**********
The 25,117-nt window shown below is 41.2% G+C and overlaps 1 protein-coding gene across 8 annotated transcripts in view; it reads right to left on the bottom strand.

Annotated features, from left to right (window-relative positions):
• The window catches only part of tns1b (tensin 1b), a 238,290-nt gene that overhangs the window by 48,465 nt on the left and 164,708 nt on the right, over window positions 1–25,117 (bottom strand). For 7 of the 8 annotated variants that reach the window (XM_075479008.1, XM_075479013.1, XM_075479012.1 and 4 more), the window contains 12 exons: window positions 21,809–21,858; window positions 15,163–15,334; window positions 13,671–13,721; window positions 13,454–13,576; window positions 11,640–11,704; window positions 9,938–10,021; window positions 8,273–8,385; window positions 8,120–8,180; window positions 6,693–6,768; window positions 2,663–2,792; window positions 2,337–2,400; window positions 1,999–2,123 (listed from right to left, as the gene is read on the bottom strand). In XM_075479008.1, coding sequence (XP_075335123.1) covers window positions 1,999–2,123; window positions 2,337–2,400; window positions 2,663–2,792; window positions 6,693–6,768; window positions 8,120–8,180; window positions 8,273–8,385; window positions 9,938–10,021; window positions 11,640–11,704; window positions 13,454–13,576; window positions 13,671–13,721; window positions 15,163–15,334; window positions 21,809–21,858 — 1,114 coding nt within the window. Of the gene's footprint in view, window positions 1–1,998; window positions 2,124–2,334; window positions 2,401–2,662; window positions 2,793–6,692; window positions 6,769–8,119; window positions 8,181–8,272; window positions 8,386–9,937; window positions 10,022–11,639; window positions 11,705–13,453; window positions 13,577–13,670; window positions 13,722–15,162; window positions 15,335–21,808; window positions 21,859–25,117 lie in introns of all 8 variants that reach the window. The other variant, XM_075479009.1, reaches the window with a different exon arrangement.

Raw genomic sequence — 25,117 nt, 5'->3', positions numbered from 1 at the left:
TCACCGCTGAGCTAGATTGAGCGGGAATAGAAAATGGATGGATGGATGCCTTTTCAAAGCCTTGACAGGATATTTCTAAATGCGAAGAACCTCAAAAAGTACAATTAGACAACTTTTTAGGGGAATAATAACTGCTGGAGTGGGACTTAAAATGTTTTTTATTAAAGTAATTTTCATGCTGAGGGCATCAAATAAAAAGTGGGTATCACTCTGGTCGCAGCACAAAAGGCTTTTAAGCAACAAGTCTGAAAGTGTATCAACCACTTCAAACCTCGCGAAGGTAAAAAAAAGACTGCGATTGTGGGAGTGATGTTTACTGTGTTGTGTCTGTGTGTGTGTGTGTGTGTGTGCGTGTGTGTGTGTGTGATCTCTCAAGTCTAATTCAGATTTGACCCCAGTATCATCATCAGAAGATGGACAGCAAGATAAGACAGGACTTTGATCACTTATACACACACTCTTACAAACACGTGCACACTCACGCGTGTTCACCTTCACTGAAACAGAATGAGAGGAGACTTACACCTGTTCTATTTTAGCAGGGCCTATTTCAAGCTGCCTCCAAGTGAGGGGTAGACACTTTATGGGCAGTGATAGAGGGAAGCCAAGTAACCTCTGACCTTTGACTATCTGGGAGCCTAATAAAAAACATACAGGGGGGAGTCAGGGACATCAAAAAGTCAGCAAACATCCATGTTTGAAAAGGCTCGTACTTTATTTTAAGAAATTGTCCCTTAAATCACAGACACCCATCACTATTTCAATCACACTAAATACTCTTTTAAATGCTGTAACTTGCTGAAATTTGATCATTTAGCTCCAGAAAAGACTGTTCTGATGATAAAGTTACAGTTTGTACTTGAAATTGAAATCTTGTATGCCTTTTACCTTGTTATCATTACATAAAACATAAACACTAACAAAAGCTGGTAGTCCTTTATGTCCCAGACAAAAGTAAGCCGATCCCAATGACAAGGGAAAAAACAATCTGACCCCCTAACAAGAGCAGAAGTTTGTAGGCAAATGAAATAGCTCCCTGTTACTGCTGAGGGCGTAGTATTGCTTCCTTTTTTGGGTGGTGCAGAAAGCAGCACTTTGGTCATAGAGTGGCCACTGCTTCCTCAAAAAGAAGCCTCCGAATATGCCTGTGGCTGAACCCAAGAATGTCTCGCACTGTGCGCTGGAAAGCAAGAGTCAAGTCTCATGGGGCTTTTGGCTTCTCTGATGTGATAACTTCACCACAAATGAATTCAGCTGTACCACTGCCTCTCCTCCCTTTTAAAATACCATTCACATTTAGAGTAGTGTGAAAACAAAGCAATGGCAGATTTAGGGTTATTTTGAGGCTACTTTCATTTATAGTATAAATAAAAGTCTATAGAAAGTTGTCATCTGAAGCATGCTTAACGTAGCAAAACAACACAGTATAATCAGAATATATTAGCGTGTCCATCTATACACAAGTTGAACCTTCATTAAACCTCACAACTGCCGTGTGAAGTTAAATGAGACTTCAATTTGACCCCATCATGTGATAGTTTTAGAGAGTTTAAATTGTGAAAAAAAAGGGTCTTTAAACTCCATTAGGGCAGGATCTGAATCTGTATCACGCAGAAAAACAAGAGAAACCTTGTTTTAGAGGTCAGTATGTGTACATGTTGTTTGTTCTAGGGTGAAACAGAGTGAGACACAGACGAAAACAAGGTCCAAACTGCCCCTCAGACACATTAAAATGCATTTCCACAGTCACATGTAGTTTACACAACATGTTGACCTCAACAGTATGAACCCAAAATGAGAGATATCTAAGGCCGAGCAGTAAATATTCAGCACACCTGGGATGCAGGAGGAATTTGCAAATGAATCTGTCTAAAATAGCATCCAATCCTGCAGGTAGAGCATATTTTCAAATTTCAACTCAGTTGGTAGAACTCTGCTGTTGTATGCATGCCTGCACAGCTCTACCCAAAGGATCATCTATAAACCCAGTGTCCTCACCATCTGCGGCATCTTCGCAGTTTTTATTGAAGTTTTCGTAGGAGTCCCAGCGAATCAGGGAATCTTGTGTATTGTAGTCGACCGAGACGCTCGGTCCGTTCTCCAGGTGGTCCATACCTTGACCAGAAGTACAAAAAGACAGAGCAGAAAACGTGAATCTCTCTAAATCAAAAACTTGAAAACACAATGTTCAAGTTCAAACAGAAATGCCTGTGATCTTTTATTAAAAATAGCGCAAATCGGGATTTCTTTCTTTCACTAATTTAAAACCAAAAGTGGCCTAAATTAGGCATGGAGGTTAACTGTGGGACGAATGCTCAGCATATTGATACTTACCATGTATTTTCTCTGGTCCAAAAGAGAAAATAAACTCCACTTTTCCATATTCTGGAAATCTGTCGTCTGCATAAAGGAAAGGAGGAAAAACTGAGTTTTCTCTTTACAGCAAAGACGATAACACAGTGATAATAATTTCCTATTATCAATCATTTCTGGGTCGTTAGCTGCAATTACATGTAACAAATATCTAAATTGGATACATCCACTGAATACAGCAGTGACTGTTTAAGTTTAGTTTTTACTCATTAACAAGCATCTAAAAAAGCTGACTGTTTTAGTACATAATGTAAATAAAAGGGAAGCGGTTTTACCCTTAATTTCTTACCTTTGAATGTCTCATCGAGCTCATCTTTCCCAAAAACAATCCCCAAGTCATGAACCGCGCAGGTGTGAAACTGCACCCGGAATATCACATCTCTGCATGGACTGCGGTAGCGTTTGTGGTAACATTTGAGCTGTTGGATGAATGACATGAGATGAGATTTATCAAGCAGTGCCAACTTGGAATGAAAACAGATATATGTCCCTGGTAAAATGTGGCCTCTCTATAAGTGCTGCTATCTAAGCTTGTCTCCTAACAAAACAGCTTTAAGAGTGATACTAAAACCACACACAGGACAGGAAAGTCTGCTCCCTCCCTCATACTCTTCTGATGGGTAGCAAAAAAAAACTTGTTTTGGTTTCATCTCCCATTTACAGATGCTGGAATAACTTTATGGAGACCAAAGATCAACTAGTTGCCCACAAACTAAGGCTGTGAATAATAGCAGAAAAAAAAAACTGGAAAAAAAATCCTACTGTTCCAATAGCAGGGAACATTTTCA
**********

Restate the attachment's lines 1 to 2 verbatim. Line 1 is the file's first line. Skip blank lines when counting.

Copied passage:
The 25,117-nt window shown below is 41.2% G+C and overlaps 1 protein-coding gene across 8 annotated transcripts in view; it reads right to left on the bottom strand.

Annotated features, from left to right (window-relative positions):